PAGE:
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東アジアにおけるアーカイヴズの共有と歴史学(英文)

Sharing of Archives and Historical Studies in East Asia

Michihisa Hotate, Professor The Historiographical Institute, the University of Tokyo

1. Foreword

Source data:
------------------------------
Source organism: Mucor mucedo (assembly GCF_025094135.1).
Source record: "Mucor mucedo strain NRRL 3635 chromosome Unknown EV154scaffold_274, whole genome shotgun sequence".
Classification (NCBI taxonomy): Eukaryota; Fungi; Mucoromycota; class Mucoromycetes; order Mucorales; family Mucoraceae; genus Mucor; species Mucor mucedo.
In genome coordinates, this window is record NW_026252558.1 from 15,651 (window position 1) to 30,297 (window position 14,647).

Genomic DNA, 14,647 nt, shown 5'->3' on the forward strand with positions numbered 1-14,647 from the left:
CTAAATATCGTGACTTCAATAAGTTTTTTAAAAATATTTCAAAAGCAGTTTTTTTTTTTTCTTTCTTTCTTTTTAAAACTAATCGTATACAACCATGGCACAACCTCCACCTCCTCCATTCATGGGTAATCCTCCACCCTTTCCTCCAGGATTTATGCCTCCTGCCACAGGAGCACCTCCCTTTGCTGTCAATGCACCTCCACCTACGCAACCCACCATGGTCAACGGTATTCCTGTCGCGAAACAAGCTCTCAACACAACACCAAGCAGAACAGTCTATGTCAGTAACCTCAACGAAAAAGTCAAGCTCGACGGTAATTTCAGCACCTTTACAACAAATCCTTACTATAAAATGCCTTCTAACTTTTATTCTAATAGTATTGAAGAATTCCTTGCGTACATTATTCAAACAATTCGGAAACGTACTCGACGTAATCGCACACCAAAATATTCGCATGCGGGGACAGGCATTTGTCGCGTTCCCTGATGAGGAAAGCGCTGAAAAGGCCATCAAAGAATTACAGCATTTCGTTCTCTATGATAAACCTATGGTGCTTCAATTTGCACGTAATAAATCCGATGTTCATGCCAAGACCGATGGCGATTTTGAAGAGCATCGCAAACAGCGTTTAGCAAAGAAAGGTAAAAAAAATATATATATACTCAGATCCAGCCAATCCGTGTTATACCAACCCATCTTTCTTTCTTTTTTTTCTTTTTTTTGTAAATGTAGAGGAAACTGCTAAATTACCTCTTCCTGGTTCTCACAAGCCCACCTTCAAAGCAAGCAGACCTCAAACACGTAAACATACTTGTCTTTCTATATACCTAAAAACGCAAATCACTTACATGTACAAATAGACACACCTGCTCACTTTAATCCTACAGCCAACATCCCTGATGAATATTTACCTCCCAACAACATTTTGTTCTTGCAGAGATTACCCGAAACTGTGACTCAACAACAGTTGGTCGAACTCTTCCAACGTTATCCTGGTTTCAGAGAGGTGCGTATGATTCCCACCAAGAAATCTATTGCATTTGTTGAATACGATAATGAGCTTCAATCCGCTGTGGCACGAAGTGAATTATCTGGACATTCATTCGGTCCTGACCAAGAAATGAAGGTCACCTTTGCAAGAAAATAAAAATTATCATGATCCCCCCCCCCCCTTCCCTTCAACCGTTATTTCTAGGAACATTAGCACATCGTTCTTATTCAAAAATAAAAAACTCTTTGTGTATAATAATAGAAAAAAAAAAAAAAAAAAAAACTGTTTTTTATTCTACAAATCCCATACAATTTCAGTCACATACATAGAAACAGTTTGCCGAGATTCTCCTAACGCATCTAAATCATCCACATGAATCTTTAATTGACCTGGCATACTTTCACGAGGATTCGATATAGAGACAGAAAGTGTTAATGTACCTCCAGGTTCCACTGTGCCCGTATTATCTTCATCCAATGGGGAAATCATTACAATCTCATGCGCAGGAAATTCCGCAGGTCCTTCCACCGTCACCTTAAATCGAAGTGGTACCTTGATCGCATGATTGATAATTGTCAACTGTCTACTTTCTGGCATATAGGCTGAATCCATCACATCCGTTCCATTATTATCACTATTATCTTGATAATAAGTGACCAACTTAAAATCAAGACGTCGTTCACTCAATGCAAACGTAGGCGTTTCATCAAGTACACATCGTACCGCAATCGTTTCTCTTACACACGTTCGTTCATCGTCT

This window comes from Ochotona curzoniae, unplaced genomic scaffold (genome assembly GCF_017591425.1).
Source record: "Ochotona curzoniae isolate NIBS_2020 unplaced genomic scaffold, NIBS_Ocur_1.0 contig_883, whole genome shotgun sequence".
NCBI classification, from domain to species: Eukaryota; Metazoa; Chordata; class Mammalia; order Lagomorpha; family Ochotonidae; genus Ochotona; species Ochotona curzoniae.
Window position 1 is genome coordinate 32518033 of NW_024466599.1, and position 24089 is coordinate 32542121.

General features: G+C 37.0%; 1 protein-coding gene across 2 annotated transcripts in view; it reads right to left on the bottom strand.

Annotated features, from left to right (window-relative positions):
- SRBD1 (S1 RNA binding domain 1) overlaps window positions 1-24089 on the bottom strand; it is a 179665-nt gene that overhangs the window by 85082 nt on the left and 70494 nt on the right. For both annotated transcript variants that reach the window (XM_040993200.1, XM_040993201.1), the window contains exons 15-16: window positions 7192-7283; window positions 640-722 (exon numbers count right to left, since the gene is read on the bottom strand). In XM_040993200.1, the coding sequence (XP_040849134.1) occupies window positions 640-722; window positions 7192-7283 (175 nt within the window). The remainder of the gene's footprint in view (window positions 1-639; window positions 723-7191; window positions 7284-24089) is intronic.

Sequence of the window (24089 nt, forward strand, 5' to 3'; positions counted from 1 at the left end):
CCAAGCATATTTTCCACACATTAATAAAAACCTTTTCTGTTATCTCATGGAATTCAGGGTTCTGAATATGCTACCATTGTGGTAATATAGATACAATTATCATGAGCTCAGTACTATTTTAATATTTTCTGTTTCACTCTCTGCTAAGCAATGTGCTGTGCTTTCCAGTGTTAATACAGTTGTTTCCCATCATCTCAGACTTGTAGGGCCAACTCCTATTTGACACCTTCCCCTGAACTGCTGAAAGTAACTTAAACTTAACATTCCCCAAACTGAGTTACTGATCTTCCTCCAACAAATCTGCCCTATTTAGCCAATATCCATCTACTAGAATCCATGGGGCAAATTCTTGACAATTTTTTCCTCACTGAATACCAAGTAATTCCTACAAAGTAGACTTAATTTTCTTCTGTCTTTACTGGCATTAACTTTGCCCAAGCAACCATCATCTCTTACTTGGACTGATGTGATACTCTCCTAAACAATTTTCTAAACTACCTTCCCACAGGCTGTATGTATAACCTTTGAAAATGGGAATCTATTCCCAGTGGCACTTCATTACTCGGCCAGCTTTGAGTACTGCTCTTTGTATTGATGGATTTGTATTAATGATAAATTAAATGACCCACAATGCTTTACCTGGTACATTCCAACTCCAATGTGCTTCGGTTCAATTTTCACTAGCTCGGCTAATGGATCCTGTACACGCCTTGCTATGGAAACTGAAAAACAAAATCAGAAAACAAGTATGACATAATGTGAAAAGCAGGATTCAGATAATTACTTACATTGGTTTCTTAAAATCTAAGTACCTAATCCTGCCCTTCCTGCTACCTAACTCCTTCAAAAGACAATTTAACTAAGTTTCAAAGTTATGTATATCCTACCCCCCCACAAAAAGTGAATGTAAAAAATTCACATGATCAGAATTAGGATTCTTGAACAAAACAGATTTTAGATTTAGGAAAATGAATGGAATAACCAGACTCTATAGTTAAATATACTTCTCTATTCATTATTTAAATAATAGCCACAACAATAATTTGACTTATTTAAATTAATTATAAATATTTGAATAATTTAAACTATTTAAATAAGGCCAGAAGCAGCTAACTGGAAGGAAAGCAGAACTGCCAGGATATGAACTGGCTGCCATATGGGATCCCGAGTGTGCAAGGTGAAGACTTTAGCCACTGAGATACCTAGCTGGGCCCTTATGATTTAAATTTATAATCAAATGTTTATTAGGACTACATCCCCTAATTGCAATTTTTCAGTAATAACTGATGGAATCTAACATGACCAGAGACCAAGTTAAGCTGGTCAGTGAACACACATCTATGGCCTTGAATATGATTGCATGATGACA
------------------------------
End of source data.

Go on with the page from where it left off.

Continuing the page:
In discussion under the theme: "Archives in the Digital Era: Message from Asia," we must begin with the question of whether or not there exist Asia's cohesion and something that could be considered East Asian cultural values. In so doing, we must view European counterparts as the subjects of contradistinction. The strength of Europe since the early modern times, which was started in the 13th century, lay in the nurturing of learning and culture through progressive international cohesion and interchange. This presumably came because the countries of Europe also had Islam, which was then at its zenith, as a common cultural opponent. Meanwhile, the spontaneous formation of international organizations by experts in common law, for example, marked the start of associations of groups of professionals. It is well known that the same movement led to the establishment of university organizations in Europe. Archivists were no exception. The Inns of Court reportedly had archives, which are said to be the origins of archivists in England, for management of their own documents at an early date. Up until the 17th or 18th centuries, East Asia, too, had a strong unity in respect of science and culture. The magnitude of the culture associated with Chinese characters (ideograms) and Confucianism hardly needs to be mentioned. Unlike Europe, however, there was no international interchange among professional organizations. Moreover, developments in East Asia's modern history acted in the direction to destroy the region's cultural unity. East Asian intellectuals in the 20th century could not avoid a tendency to end up sensing toadyism toward European civilization. To my mind, one of the worst manifestations of this tendency was the creed of disassociation from Asia and the accompanying acts actually implemented to this end in Japan as it embarked on modernization. An East Asian way of cultural values is, in my view, secularism and tolerance, a pantheistic sentiment supporting these traits, a technological system of traditional sciences, and collectivistic social know-how. While these values are naturally not completely free of any problems, the long periods of continued peace with certain exceptions within the region suggest that they should, in the final analysis, be sources of pride. I must also note that, as a historian, I do not subscribe to the view that East Asia had no tradition of so-called civil liberty. It cannot be denied that civilization is enriched in the process of interchange with different peoples over long periods. As such, I regard it as only to be expected that modern science and the elements underpinning it arose in the Middle East and the eastern Mediterranean, the crossroads of various peoples and civilizations. To historians, nevertheless, it is now becoming obvious that what really gave birth to modern Europe beginning in the 13th century was the activity across the entire Eurasian landmass, starting with the rise of the Mongol Empire. In such a course of world history, East Asia definitely lagged in the development of modern science and industry, but in effect only for the 200 years of the 19th and 20th centuries. Furthermore, I believe that what East Asia created in the same 200 years was of tremendous importance. As has been actively advocated by Professor Yong Wang of China's Zhejiang Gongshang University, premodern East Asia for a long time had routes which could be called the "book road" and were of decisive significance for mutual cultural transmission and exchange among various ethnic groups from the 8th to the 19th centuries. In the same way, I think the archives of East Asia in this age may be expected to constitute fundamental prerequisites for cultural internationality and to provide the foundation for an East Asian cultural and scientific community. 2. Historical science, "compilation," and archives. (1) Introduction to the Historiographical Institute of the University of Tokyo I am attached to the Historiographical Institute of the University of Tokyo. The Institute is a facility of basic historiographical research and has a staff of 60 researchers. It is engaged in the compilation of historical materials until the end of early modern period in Japan. Viewed from the standpoint of historical science, compilation is a style of basic research of historical science encompassing the entire process of collection, ordering, reproduction, interpretation, annotation, and others. The analogous process in the sphere of natural sciences is experimentation. Just as natural scientists do not perform experiments for their own sake, so we historians engage in compilation for the purpose of presenting proof for new historical facts. This is what compilation means from the standpoint of historical science; from that of archives, it could be regarded as a form of documentation. It is positioned in the overall context of material disclosure, preservation, reproduction, recording, and management. It is an important style of documentation that is an end in itself. (2) Data bases for historical materials and archives in Japan As historical science differs from archival science, the Historiographical Institutes are not archives. Historiographical institutes, however, share the work of documentation with archives. This common ground has become quite prominent since the institutes began the decipherment and disclosure of historical materials in data bases as opposed to publications. In certain aspects, their work is interlinked with disclosure on data bases, mainly at archives. To briefly profile the situation as regards digitization of historical materials in Japan, the digital archives being constructed at the National Archives of Japan represent the first extensive data base on modern and contemporary history. The data base at the Japan Center for Asian Historical Records, which is attached to the National Archives, reportedly contains some 13 million image items and 850,000 documents. The second-largest is the data base being built by the National Institutes for the Humanities (NIH) and other national research institutes and museums. The strength of NIH lies in their staff of researchers devoted to the sphere of information science. Under them, there have developed truly diverse data bases, including that of historical materials from the Edo period at the National Institute of Japanese Literature and other data bases on Japanese literature. The third-ranked is the group of data bases being built by the Historiographical Institute and other university organs around the materials they collect. The data base of the Historiographical Institute contains historical materials from the premodern period in Japan. There is a large amount of records of letters and documentation left from premodern Japan. Specifically, the documents in the Shosoin Treasure House, which was built in the 8th century, reportedly number about 10,000, and there are another approximately 5,000 from the Heian period, which lasted from the 9th to the 12th centuries. Old documents from the succeeding Kamakura period, which lasted into the mid 14th century, number about 40,000. The total number of documents available for viewing on the Institute's data base is therefore about 55,000. Also of note is the full text data base of old diaries kept by nobles from the Heian period. At the same time, we are building a system for retrieval of various publications, for example, of “Dai-Nihon-siryo”, that is the large volume of historical materials arranged in chronological form. As might be gathered from the foregoing, Japanese historical records in digital form substantially extend from the 8th century to the 20th century. While they vary greatly depending on the period, the overall framework can be seen. But there consequently remains the largest problem. Japan's universities and academic community lack institutes and facilities staffed with researchers specializing in the field of modern and contemporary history. Our Historiographical Institute is devoted to premodern Japan. Nevertheless, the situation surrounding archives and historical records in Japan clearly improved and progressed substantially following the establishment of the Japan Center for Asian Historical Records in 2001. At the same time, the movement for archival science gathered momentum in Japan. A voluminous book entitled "Archives (The Science of Archives)" was published in 2003, and the foundation for archival science is gradually solidifying. Another big step forward came with the establishment of the Japan Society for Archival Science, a learned association supported by professional archivist organizations, in 2004. (3) Historical knowledge science and archives In spite of these developments, there is still not enough social, cultural, and economic understanding of the preservation and disclosure of historical records and of archives within Japanese society. It is bound to take some time for all of the patient work to bear fruit. After having come this far, the research institutes in Japan are facing the thorny question of how to proceed further. Considering the connection with archives from the stand point of historical science, I think that it is becoming a key task to combine the historical research process and the work of archives by IT measures. In this case, the aforementioned data bases would basically all be moved to the XML format, and it would consequently be necessary for the historical and archival sides to unify metadata on the XML basis. As viewed from the standpoint of archives, historical science seems to be only one of the communities supporting them. Judging from what documentation means to historical science, however, interlinkage of the related techniques with that of archives would hold decisive significance. It may actually become necessary for the historical side to embark on in-depth study of the metadata theory developed by archives. This might be exemplified by the International Center for the Digitization of Premodern Japanese Sources, which was established with the consent of the Ministry of Education, Culture, Sports, Science and Technology last year under our organization. In connection with the Center, we determined policy for the construction of a historical knowledge data base. As this indicates, Historiographical Institutes are inclining toward full incorporation of the techniques of information science such as knowledge data bases or ontology into their compilation and data base projects. In other words, semantic significance would be attached to historical data by the techniques of tagging with a structured language such as XML. This will presumably make it possible to construct semantic and knowledge systems as an aggregate of definitions for these semantic tags. As is well known by archivists, historical materials must be positioned in the context of the whole corpus of such materials, but historians often merely leave a note of such information for themselves. We have been treating a certain portion of the results of our research of historical materials as compilation output and publishing it in the form of research papers. But from now on, I believe we must adopt the agendum of building up a store of data, metadata, and knowledge data for all historical materials while preparing data needed by archivists. At the Historiographical Institute, we are striving to construct knowledge data from "Koji Ruien," an encyclopedia from the Meiji era (called “Ruisho” (books of classified collection) in East Asian parlance), the "History of Pre-Meiji Japanese Science" series, and the "Dai-Nihon-Shiryo," a collection of historical materials in chronological form, compiled by the Institute. Of course same attempts in this direction are already under way at the National Institutes for the Humanities, for example. 3. Knowledge systems and archives –Attempts in the Council of East Asian Historiographical Institute. (1) Profile and history This section profiles the Council of East Asian Historiographical Institute. The Council holds an international scientific conference once every two years. It held the first such conference in Seoul in December 2002, the second in Tokyo in 2004, and the third in Wuhan of China in 2006. The venue moved in succession from Korea to Japan and China, and thereby completed the first round of the three East Asian countries. In the process, the theme changed from “The Tradition of Historical Compilation in East Asia and Research and Compilation of Historical Materials in Each Country” at the first conference to “Computerization of East Asian Historical Sources and Their International Usage” at the second, and “Historical Material Resources and Their Development and Use in Asian Countries” at the third. The next conference is to be held in Korea in 2008. The conference was advocated by Dr. Lee Song-Mu, chairman of the National Institute of Korean History (NIKH), in 2002. The trustee institutions are the NIKH, the Institute of Modern History at the Chinese Academy of Social Sciences, and the Historiographical Institute. In the joint agreement, the objective of the Council is defined as follows: "To carry on the tradition and spirit of historiography in East Asia, promote mutual sharing of information and materials accumulated in the course of the related compilation and research activities in each country, and build the foundation for sustainable and effective cooperation." Apart from the trustee institutions, the institutions that prepared reports for the three conference were as follows. - First conference: From Japan. Historical Research Office, Hokkaido University; Institute for Research in Humanities, Kyoto University; the Research Institute for Oriental Cultures, Gakushuin University. From Korea. National Academy of Sciences, Republic of Korea; Seoul National University Kyujanggak Institute; From China. History Department, Fudan University; Shenyang East-Asiatic Centre of History of Science; Heilongjiang Academy of Social Sciences; the History Institute, Nanjing University. - Second conference: From Japan. The Toyo Bunko; National Institute of Japanese Literature; the University of the Ryukyus; Japan Center for Asian Historical Records, National Archives of Japan; From China. the First Historical Archives of China; Jinghua University Library; Institute of History, Tianjin Academy of Social Sciences. From Korea. the Academy of Korean Studies - Third conference: From Japan. Institute for Research in Humanities, Kyoto University; the Institute of Oriental Culture, the University of Tokyo; the National Archives of Japan; Japan Center for Asian Historical Records. From China. Zhonghua Oral History Research Group, Party History Research Center of CPC Central Committee; the Institute of Chinese Modern History, Central China Normal University; Law School, Hubei Jianghan University; Soochow University Taiwan; National Taiwan University of Science & Technology. From Korea. Seoul National University Kyujanggak Institute; the Academy of Korean Studies; Korean Studies Advancement Center Museum. As these lists indicate, the participating organizations consist of public archives, national research institutes, and universities. The conference attracts the participation of all organizations concerned with the research and compilation of historical materials and/or historical science. Such scientific gatherings are not rare these days. It should be noted, however, that the Council was perhaps the first within the overall context of humanities and social studies to provide a venue for general discussion and interchange by national and university public research organizations. I concur with assertion made by Dr. Yu Heping, Vice-President of the Institute of Modern History at the Chinese Academy of Social Sciences, who gave the organizer's address at the conference last year: "Whereas attempts at interchange and collaboration in the field of historical science in the three countries have been apt to go no further than level of individual activity, our efforts from now on are aimed at a wide-ranging scientific interchange and collaboration on the organizational level." Moreover, this initiative was born out of the professional ties in friendly relations among research institutes, and emerged before like-minded efforts on the governmental level. It goes without saying that the East Asian Regional Branch of the International Council on Archives (ICA) is of the same character. As I noted at the outset, I believe these two organizations have a particularly important value for the formation of a cultural and scientific community in East Asia. (2) Digitization of historical materials and discussion among archives Let us now consider the nature of the discussions at these international conferences, with reference to the presenters and the themes of their reports. The most important element is presentations and discussion on various patterns of historical materials and their arrangement and compilation in Japan, Korea, and China. Although the conference of course includes some purely scientific reports, those concerning research on historical materials are the most important in the eyes of the Council. The Japanese, Chinese, and Korean organizations researching historical materials are putting a lot of resources into the survey and collection of materials overseas. For this reason, it is extremely useful for them to learn about the various patterns of historical materials in the other participating countries. We at the Historiographical Institute, too, have forged strong ties of cooperation with the First Historical Archives of China. In contrast, reports regarding plans for the preparation of data bases for and digitization of historical materials came to dominate in the second and third conferences. For example, participants were given overviews of projects for the digitization of Chinese classics, based on ancient document depositories of universities in China. Similarly, partly because it is in charge of the Korean History On-line system, the NIKH, the trustee institution from Korea, provides detailed reports on this system each time. From Japan as well, there are reports from organizations promoting IT application, such as the National Institutes for the Humanities, public archives, and university research institutes. The overall orientation may be viewed as lying in the transformation of East Asian historical materials into shared resources by institutions researching them. As I see it, the ultimate objective is to make the data bases in each country capable of freely retrieving information from and sharing information with each other, such that they are routinely accessible to the citizenry and university students in each country. This raises the question of the kind of system that should be installed. While the subject must be carefully studied by researchers in the areas of historical science, archival science, and information science, a specific proposal was made at the second conference by Mr. Kim Hyun from the Center for Information on Korean Culture. His proposal is a persuasive one, and derives from the enormous Korean studies encyclopedia digitally compiled by the Center and a project with a title that translates "Digital Canon of Local Korean Culture." It calls for mutual utilization of information across national boundaries by development of description rules for structural semantic tagging of XML data for historical materials. As the means to this end, it advocates the development and sharing of a Registry system combining XML data processing with digital maps and digital chronological tables. I believe it has much in common with the system targeted by the aforementioned International Center for the Digitization of Premodern Japanese Sources in the Historiographical Institute. (3) East Asia, knowledge systems, and culture This orientation appears to be linked to that for restoration of the entire knowledge scheme in East Asia. As is undoubtedly known, East Asia had an encyclopedic tradition originating with Chinese "Ruisho" that predated that in Europe. In the historical currents since the 18th century, that tradition was not transmitted to the present, but it is part of the traditional cultural values of East Asia. Objectively speaking, what is being discussed by the Council is the vision of reviving this tradition in a new form and under a framework of international cooperation. These days, one often hears the Internet being characterized as a new type of encyclopedia existing on electronic networks. The Internet can indeed be used like an encyclopedia, even if not after the fashion of Wikipedia. For encyclopedias about East Asia, too, I think the key task is not their compilation per se but the placement of all requisite materials on the web while assuring interoperability. At present, of course, it is not clear how the task of sharing historical materials and archives in East Asia will or could converge with that of building a historical encyclopedic system in East Asia. Be that as it may, I believe it could become part of the common agenda if the Council and the East Asian Regional Branch of the ICA make arrangements for long-term cooperation for this purpose while respecting their mutually different stances. Thus far, East Asian history and society have been examined mainly with reference to Western European counterparts. I suspect that the direction in which we must inevitably proceed reexamining them using Asian civilizations themselves as standards, and organizing the digitization of the knowledge in Asian countries toward the end of mutual interchange and accumulation. In my opinion, a sense of cultural affinity with the region and the sharing of its distinctive values and knowledge systems are absolute prerequisites for making pronouncements to the rest of the world from East Asia. In East Asia, there presumably lie issues that cannot be understood by referral to the knowledge systems formed in the West. 4. For the sharing of historical materials and advancement of archives in East Asia On the above basis, I would like to make a few proposals in keeping with the spirit of this symposium, although they are drawn on no more than my limited experience as a historian. In the first place, I would very much like to see the East Asian countries organize an international competition for the sharing of historical materials and advancement of archives in the region. The preservation and disclosure of administrative and historical materials demand far-reaching national support in aspects such financing and facilities. Furthermore, this support must encompass everything from the physical preservation, arrangement, and disclosure of historical materials that date from before the World War II and are at risk of loss and deterioration to sophisticated IT strategies as part of e-government plans. Naturally, it would be a key constituent of long-range strategy in the respective countries. Looking ahead to the shape of East Asia 10 or even 100 years from now, it is obvious from any standpoint that the systematic assurance of the ability to provide evidence for the propriety of national and social behavior as on-line common knowledge will be required for rational and convincing assertion of each national interest. It was in 1990 that then-Prime Minister Mahathir Mohamad of Malaysia advocated the formation of an East Asian community. This movement is bound to progress. Within the cultural projects that should be undertaken in the process, the sharing of historical materials and advancement of archives have a solid worth and should gain the understanding of all concerned parties in each country. At the second conference of the aforementioned Council, Dr. Park Nam-Su of the NIKH made the following comment: "To build a DB network for historical materials on a priority basis from the IT field, promote the easy mutual sharing of such materials among the countries in the region, and get an understanding of the historical experience in each other's countries, we must share the technology enabling integration and linkage of each other's DBs for this common objective." I believe this is a task for all archives in East Asia. In the second place, it is, needless to say, important for archivists and academies in each country to speak out continuously to the international community in a single voice and lobby their governments for action to achieve this end. Obviously, at the center of their requests in this lobbying must be establishment of the professional status of archivists. I might add that Japan is lagging somewhat in this respect, and faces an urgent need to institute academic courses to nurture professionals in archival science and to instate a system for their national licensing. In this connection, I like to make it clear that establishment of the professional position of archivists is an issue for academies as a whole. Historically speaking, jurisprudence and economics played a vital role in leading the archives movement in the West, as is undoubtedly admitted. As a contemporary issue, archives ought to be one of urgency especially for jurisprudence and economics. Amid the efforts to train archivists, historical science must awaken attention to this point as an issue for humanities as a whole. Archives are at the foundation of various fields of learning, and I am frankly apprehensive that, without them, the academies of East Asia would continue to be no more than merely borrowed plumes from the West. In my view, this is a problem involving the disposition of academies. In the third place, we must consider ways of making a close relationship between archival science and information science. I think it is absolutely necessary to organize a forum for interchange between these two sciences on the regional level. This forum must, moreover, be a public one that will receive the support of the governments and IT industries in each country. In so doing, we must ask ourselves whether the cultural value of East Asia is currently vanishing from societies with the progress of globalization. As a historian, I believe we must somehow uphold the various traditions of each country and ethnic group. I also believe that the time has come for us to simultaneously link this to the maintenance and reaffirmation of East Asian values. But to do so, researchers in archival science must join hands with those in computer science in networks, one of the trappings of contemporary culture, and consider what action should be taken. If such an attempt is made, historical science and the rest of the humanities must offer their full cooperation. 5. Conclusion Exactly 10 years ago, I wrote the following passage in a report on a joint project executed by the archives section of the National Institute of Japanese Literature. "Generally speaking, historical science is a human social science whose role is to make a both specific and logical restoration of the makeup of and movements in historical societies as a whole, and to identify the historical orientation of the present as we head into the future. In contrast, archives have the task of expanding upon various social mnemonic devices under the rule of memory- and information-sharing, and linking them to the human future while maintaining and managing them. This cannot be equated with any particular discipline of science. Insofar as they deliver the mnemonic and recording functions indispensable to the society or organization in question, archives are entities (or forms of organizational activities) that directly constitute a special part of the system in the social division of labor. Modern archives are entities/activities with a vision that is not confined to culture and science but is instead broader and linked directly to all socioeconomic activities. Viewed in this light, modern archival theory appears to have aspects that would allow it to be defined as a kind of information history and social theory. In the societal outlook, historical science is ancillary to such social mnemonic devices as a whole. Archival theory and practice are in a position that could be likened to that of a general manager of the French Encyclopedists in modern times; as far as archives of this disposition are concerned, historical science is a kind of supplementary discipline." Naturally, historical science has a unique role of its own. In the highly information-oriented society, nevertheless, the status accorded to archives will definitely assume a core significance for historical science and other humanities and social sciences. In actuality, the Internet has begun to be used as a gigantic encyclopedia. The prediction that information science would be its manager has already become a commonly accepted truth. Archivists nonetheless have an importance in the social and content aspects. Academic circles of historical science, and particularly those in East Asia, clearly must emphasize cooperation with archives in order to broaden their field of vision in research and become involved with actual world history. Archives may preside over the management of digital records in their role as the social and professional supervisors of the entire documentation process. If so, I think that, taking an objective view, among archives, museums, and academies, it will be archives which will, on this basis, be in a position to most exercise leadership in networks. Similarly, I presume, if the archivists of the world represented by the ICA can complete a global network through advancement by archives in East Asia, the days when archivists are recognized as having such duties may be surprisingly near.